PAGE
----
A hernia is a medical condition in which an organ protrudes through the muscle wall, creating a bulge outside the muscle. Anyone can get a hernia, but certain factors may make it more likely.

Lifting heavy objects and other types of straining are a leading cause of hernia. Men are at the greatest risk for groin hernias and risk increases if you’re older or obese. Women who are obese or pregnant are more likely to develop hernias, as well.

Hernias are common and while they don’t always produce symptoms, they can pose a health risk. Brian Prebil, DO, Eric Thomas, MD, FACS, and our team at the Center for Minimally Invasive and Robotic Surgery are proud to offer minimally invasive hernia repair for men and women of all ages.

Recognizing a hernia bulge

Hernias range in size and location, depending on the area of weakness in your muscle wall. In general, they look like a soft bulge that can easily be pushed back into the body. Some hernias disappear when you lie down and reappear when you stand.

Incisional hernias can develop almost anywhere if you’ve had a previous surgery that weakened nearby muscles. With this hernia, organs push through previous surgical scars. Umbilical hernias appear as a bulge in the belly button.

Inguinal hernias are located in the groin area and a bulge may form on either side of the pubic bone, where your thigh meets your groin. Inguinal hernias form when a part of the intestine or bladder protrudes through the muscle wall.

Hiatal hernias develop in the upper stomach and they may not be visible. This type of hernia is caused by the stomach pushing through the abdomen into the chest through your diaphragm.

Other symptoms of a hernia

In many cases, the only sign of a hernia is a swollen area or bulge in your abdomen or groin. But hernias can be painful or uncomfortable. Inguinal hernias may create a heavy sensation in the groin or generate a sharp, burning pain because they put pressure on the inguinal nerve.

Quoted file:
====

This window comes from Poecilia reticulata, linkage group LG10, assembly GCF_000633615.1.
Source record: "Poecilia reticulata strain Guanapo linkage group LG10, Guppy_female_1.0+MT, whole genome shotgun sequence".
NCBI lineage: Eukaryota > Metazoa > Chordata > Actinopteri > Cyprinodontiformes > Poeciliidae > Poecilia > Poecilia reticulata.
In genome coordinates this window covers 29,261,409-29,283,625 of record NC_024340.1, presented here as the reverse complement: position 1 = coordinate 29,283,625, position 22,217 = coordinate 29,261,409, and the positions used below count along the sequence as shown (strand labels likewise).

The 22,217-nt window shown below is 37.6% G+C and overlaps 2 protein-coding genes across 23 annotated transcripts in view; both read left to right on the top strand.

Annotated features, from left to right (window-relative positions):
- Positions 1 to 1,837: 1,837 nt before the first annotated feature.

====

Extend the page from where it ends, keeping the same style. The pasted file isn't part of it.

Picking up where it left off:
Abdominal and groin hernia pain often increases with activity like standing, lifting heavy items, or straining. Advanced hernias may be firm and more difficult to push inside the muscle wall.

Hiatal hernias may bring unique symptoms because they interfere with your stomach and diaphragm. Common signs of a hiatal hernia include ongoing acid reflux or heartburn and a sour taste from stomach acid that gets pushed back up into your esophagus.

Hernia treatment

Making lifestyle changes can minimize symptoms, but hernias don’t go away by themselves. If left untreated, hernias can get worse, potentially causing more intense pain or serious medical complications.

If you have an inguinal hernia and you experience acute pain, nausea, or vomiting, seek immediate medical attention. Hernias can cause bowel strangulation in rare cases and require prompt care to prevent organ death.

Talk to Dr. Prebil and Dr. Thomas to learn more about your risks for hernia complications and find out if minimally invasive hernia repair is a good option for you.

Call our office in Peoria, Arizona, to get started today.

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